men of this continent are weary of that power and freedom they have so dearly bought and so shortly enjoyed--the power of judging and determining what laws are most wholesome; what taxes are requisite and sufficient--I say, if the people are tired of these privileges, now is the time to part with them forever. Much more might be said to show the bitterness and mischief contained in this gilded pill, but being fond of brevity, I shall rely on the good sense of the public to keep themselves out of the trap, and sign myself in plain English,

A NEWPORT MAN


Antifederalist No. 21
WHY THE ARTICLES FAILED

"The Anti-Federalists had enlisted one biting, facile pen which appointed itself 'the Centinel of the people's liberties,'" writes Charles Page Smith. "[Centinel] belabored the Federalists with considerable wit and persuasiveness. His barbs, penetrating the thin skins of his enemies, brought howls of pain and rage." ( Wilson, p. 272).

The following essay is made up of excerpts from the letters of "CENTINEL" (see Antifederalist No. 6) which appeared in the [Philadelphia] Independent Gazetteer, October 5 and November 30, 1787, and The Freeman's Journal; Or, The North-American Intelligencer, October 24, 1787, reprinted in McMaster and Stone, pp. 575, 587-88, 601-06. This essay, in shortened form, was again published in The Freeman's Journal, March 26, 1788, but over the signature DELIBERATOR.

That the present confederation is inadequate to the objects of the union, seems to be universally allowed. The only question is, what additional powers are wanting to give due energy to the federal government? We should, however, be careful, in forming our opinion on this subject, not to impute the temporary and extraordinary difficulties that have hitherto impeded the execution of the confederation, to defects in the system itself. For years past, the harpies of power have been industriously inculcating the idea that all our difficulties proceed from the impotency of Congress, and have at length succeeded to give to this sentiment almost universal currency and belief. The devastations, losses and burdens occasioned by the late war; the excessive importations of foreign merchandise and luxuries, which have drained the country of its specie and involved it in debt, are all overlooked, and the inadequacy of the powers of the present confederation is erroneously supposed to be the only cause of our difficulties. Hence persons of every description are revelling in the anticipation of the halcyon days consequent on the establishment of the new constitution. What gross deception and fatal delusion! Although very considerable benefit might be derived from strengthening the hands of Congress, so as to enable them to regulate commerce, and counteract the adverse restrictions of other nations, which would meet with the concurrence of all persons; yet this benefit is accompanied in the new constitution with the scourge of despotic power. . . .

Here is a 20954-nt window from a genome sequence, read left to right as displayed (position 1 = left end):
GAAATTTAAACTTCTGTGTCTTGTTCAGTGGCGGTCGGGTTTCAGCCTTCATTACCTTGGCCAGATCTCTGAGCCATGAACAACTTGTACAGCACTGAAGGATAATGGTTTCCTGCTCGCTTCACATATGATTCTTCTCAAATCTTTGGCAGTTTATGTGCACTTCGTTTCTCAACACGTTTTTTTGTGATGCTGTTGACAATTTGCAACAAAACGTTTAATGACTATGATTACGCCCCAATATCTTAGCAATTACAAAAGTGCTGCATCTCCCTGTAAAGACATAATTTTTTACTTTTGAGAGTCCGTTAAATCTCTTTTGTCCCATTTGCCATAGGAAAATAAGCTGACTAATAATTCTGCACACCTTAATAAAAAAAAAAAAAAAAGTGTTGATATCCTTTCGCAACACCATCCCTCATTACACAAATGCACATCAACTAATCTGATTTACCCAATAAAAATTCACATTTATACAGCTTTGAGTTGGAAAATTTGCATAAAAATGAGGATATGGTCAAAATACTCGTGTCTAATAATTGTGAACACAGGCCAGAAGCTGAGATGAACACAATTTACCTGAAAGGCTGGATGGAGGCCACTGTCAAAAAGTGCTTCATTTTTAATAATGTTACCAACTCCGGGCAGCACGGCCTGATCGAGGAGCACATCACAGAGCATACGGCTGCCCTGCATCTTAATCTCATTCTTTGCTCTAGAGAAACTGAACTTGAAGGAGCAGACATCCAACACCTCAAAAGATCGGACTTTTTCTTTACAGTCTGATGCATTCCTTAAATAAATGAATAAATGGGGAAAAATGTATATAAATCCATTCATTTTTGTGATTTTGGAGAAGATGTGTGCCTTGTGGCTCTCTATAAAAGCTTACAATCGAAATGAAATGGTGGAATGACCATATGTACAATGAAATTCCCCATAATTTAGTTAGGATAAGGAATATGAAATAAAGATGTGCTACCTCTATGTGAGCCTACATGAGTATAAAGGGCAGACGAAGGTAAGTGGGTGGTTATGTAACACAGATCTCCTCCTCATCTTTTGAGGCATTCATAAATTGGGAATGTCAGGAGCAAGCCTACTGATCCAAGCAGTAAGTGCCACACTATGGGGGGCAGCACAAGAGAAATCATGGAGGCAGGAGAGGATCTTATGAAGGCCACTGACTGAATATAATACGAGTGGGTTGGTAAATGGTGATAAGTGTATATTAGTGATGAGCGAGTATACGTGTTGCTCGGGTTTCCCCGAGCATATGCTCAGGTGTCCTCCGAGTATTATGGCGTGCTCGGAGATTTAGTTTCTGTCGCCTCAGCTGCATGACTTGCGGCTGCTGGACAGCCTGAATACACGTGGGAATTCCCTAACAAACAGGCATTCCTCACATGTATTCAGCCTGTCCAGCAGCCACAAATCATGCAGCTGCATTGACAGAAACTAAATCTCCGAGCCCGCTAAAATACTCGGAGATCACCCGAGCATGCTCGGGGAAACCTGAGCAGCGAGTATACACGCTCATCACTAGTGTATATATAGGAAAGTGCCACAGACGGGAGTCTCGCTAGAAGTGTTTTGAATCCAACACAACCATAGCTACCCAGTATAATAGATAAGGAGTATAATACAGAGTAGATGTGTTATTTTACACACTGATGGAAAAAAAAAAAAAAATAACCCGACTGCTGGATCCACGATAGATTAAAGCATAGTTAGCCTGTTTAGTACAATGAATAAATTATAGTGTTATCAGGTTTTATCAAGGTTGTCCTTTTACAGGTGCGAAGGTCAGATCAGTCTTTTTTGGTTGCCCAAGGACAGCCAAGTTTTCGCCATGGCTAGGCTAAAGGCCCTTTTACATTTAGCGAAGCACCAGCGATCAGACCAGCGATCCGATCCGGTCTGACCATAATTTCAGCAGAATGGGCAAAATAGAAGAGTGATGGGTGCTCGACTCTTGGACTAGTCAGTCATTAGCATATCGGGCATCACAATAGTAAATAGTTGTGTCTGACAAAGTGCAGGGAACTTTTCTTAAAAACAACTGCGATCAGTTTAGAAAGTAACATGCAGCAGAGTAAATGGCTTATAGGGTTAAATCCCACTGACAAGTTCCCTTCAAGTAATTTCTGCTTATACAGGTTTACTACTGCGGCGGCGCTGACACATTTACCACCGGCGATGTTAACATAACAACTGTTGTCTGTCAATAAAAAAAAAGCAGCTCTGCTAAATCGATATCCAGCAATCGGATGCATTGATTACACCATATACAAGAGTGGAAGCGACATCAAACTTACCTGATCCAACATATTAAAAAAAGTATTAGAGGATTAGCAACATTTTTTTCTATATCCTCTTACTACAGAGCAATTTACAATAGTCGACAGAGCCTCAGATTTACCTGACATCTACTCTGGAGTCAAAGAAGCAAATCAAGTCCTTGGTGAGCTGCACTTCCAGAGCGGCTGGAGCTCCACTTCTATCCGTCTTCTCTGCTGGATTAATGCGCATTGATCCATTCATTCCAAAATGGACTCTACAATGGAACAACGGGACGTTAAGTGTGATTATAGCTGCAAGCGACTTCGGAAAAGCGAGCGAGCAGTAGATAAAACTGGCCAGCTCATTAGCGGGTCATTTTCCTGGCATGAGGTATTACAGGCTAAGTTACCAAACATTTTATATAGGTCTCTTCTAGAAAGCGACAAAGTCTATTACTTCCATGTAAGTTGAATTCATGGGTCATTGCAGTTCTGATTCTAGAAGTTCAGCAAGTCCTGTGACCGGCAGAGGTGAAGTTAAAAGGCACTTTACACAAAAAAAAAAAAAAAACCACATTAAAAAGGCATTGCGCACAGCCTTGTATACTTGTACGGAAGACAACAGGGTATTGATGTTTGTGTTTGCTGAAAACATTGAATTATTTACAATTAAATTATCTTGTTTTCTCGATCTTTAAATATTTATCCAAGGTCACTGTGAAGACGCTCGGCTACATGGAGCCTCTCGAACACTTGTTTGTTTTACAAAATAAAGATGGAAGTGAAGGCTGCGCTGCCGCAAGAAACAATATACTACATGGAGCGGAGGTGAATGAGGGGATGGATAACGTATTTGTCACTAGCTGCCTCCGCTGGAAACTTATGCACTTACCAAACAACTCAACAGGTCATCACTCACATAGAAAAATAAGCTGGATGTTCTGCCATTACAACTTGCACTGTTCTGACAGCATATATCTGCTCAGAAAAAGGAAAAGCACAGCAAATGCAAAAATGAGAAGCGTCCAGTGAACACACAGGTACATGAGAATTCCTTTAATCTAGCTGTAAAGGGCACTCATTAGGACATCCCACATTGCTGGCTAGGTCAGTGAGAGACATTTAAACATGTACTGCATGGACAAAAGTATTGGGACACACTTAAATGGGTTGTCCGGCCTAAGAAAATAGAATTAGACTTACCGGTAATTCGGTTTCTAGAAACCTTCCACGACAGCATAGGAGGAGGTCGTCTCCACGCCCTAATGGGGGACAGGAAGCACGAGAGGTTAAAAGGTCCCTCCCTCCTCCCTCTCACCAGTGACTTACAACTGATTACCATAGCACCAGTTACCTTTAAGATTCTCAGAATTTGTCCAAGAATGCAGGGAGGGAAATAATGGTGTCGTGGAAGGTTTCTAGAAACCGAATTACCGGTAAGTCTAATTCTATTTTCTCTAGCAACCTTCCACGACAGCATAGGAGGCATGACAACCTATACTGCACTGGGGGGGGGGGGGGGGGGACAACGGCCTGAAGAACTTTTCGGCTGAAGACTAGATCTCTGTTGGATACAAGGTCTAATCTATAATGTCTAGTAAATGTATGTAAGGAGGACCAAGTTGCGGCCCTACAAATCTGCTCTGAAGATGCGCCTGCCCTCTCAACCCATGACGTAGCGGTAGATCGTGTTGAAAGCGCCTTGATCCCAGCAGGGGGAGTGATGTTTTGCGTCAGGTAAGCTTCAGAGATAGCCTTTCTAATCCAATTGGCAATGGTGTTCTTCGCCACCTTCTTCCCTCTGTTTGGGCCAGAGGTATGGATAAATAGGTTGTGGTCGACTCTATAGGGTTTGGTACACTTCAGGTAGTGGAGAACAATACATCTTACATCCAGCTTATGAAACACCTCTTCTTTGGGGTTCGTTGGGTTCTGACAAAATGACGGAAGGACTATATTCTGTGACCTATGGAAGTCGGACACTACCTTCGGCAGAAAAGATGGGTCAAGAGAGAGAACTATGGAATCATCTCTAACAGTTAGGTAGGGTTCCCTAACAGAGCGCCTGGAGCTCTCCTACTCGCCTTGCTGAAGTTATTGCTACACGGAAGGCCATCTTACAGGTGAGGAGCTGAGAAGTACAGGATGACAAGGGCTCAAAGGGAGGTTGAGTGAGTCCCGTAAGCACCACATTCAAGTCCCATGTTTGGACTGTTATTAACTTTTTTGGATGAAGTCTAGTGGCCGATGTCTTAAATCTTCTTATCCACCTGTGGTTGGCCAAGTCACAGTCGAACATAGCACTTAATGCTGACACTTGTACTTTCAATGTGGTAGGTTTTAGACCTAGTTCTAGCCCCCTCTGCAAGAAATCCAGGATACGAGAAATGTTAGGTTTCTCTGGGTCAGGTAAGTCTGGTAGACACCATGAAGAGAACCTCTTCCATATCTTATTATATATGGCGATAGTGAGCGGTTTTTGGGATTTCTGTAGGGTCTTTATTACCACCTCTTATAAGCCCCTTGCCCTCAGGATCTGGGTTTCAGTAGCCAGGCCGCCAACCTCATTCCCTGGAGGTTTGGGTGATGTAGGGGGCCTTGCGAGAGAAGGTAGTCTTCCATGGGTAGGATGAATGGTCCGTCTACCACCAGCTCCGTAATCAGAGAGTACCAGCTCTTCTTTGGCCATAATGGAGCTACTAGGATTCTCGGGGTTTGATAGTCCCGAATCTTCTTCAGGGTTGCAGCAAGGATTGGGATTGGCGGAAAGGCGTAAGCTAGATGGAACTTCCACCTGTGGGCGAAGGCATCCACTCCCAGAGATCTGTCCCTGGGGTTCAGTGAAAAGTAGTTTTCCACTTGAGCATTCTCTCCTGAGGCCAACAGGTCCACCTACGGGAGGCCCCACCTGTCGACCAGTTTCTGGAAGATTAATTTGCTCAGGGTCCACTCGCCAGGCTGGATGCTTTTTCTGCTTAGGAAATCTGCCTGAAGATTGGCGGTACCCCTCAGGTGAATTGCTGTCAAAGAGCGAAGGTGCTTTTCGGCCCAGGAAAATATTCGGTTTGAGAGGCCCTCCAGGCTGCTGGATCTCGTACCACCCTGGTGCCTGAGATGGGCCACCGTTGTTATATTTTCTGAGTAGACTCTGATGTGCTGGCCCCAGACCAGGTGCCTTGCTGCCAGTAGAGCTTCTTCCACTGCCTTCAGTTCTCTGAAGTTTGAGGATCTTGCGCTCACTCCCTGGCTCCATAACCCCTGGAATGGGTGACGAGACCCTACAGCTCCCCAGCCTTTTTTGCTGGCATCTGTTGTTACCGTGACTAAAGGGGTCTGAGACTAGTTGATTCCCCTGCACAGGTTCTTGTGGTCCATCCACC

-51-

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